Optional-Residency MFA Specific Questions

What is an optional-residency MFA?

It is a type of low-residency MFA in which the residency component is optional. As the name suggests, low-residency MFAs allow writers to complete an MFA degree without having to spend the academic year in residence at the university campus. Most other low-residency MFAs require attendance at two 10-day residencies each year and require full-time study.

What is different about UBC’s optional-residency MFA?

In addition to our unique cross-genre focus, we are much more flexible than other low-residency programs: we have one 10-day residency each year, which is optional. Students can maintain full-time status by taking as little as 12 credits a year. Students who require more time to complete their degrees may wish to study part-time, but will be ineligible for financial support.

Why does the optional-residency MFA have higher tuition than the on-campus MFA?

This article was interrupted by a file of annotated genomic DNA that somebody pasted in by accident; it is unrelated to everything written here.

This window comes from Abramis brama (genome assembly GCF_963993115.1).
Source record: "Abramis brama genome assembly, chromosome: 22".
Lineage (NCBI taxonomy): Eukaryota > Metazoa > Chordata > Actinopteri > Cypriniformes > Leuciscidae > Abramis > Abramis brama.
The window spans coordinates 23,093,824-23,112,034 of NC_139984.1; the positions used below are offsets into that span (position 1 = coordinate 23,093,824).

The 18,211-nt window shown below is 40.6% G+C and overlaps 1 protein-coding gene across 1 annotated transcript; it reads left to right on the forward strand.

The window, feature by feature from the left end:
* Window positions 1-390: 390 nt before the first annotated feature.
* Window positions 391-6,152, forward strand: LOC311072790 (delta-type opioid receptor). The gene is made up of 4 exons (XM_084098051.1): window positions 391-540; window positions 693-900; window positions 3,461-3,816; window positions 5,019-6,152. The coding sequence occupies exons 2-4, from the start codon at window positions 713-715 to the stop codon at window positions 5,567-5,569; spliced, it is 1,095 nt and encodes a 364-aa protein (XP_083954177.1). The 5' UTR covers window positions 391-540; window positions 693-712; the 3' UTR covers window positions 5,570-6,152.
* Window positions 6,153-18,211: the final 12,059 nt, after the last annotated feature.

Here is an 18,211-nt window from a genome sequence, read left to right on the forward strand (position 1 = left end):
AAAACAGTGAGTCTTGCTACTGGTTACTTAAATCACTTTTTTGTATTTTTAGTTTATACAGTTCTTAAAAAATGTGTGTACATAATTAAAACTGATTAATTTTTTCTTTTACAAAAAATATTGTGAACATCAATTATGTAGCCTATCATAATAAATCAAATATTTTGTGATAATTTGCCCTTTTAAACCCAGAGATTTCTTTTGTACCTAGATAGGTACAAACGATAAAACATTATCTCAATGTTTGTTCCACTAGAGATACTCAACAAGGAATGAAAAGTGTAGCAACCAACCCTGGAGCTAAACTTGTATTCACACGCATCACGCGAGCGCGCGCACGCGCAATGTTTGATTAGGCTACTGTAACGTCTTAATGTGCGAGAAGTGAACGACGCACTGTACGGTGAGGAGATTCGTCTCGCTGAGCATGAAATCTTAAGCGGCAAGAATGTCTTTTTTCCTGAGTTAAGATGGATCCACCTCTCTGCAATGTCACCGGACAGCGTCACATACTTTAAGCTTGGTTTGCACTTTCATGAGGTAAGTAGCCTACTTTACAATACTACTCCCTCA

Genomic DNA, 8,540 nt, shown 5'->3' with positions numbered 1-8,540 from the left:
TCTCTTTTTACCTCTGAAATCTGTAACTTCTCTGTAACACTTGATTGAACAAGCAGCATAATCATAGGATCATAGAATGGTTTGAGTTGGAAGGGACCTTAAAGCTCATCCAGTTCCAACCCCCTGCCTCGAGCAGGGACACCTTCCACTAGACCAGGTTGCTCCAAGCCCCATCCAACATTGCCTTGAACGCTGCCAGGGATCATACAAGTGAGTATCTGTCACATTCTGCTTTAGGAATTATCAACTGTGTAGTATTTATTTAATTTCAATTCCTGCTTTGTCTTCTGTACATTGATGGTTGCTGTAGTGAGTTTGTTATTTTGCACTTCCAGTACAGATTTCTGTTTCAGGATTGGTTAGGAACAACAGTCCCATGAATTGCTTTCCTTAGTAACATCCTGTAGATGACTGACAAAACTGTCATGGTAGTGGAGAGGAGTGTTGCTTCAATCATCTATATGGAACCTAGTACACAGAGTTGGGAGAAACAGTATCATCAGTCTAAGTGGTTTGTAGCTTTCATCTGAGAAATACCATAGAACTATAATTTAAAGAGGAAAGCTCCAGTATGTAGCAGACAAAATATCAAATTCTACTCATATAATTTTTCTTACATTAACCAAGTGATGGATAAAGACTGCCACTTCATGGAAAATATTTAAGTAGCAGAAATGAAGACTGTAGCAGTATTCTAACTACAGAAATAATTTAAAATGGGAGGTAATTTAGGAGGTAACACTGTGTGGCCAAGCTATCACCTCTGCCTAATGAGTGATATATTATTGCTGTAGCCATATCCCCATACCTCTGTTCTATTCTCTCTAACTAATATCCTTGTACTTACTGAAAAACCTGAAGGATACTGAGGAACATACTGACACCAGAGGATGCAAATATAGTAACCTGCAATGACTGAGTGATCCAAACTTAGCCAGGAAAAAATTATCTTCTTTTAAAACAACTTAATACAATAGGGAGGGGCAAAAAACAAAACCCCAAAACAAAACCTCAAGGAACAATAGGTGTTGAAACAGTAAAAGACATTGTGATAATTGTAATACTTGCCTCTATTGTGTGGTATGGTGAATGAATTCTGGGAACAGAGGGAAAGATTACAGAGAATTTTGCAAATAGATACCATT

This is related to our special status at UBC as a professional program, which enables students to work part-time and to pay reduced student fees. Tuition is charged per-credit registered, not per academic term.

This expense is, however, offset by the absence of many of the hidden costs of taking an on-campus program, such as relocating to Vancouver. Optional-Residency students who study part-time are often able to continue to work during the course of their degree.

My computer is old / I have a dial-up Internet connection. Will I be able to take part in the online courses?

Yes. If you can read this page on your computer, you can participate in the workshops online. Our technical requirements are modest. The majority of courses will only require a word processor (MS Word is our standard) and access to the Internet. Students with newer computers and high-speed connections do report that these make participating more convenient, and we would recommend these, but they are not a requirement. There is also no requirement for a particular operating system.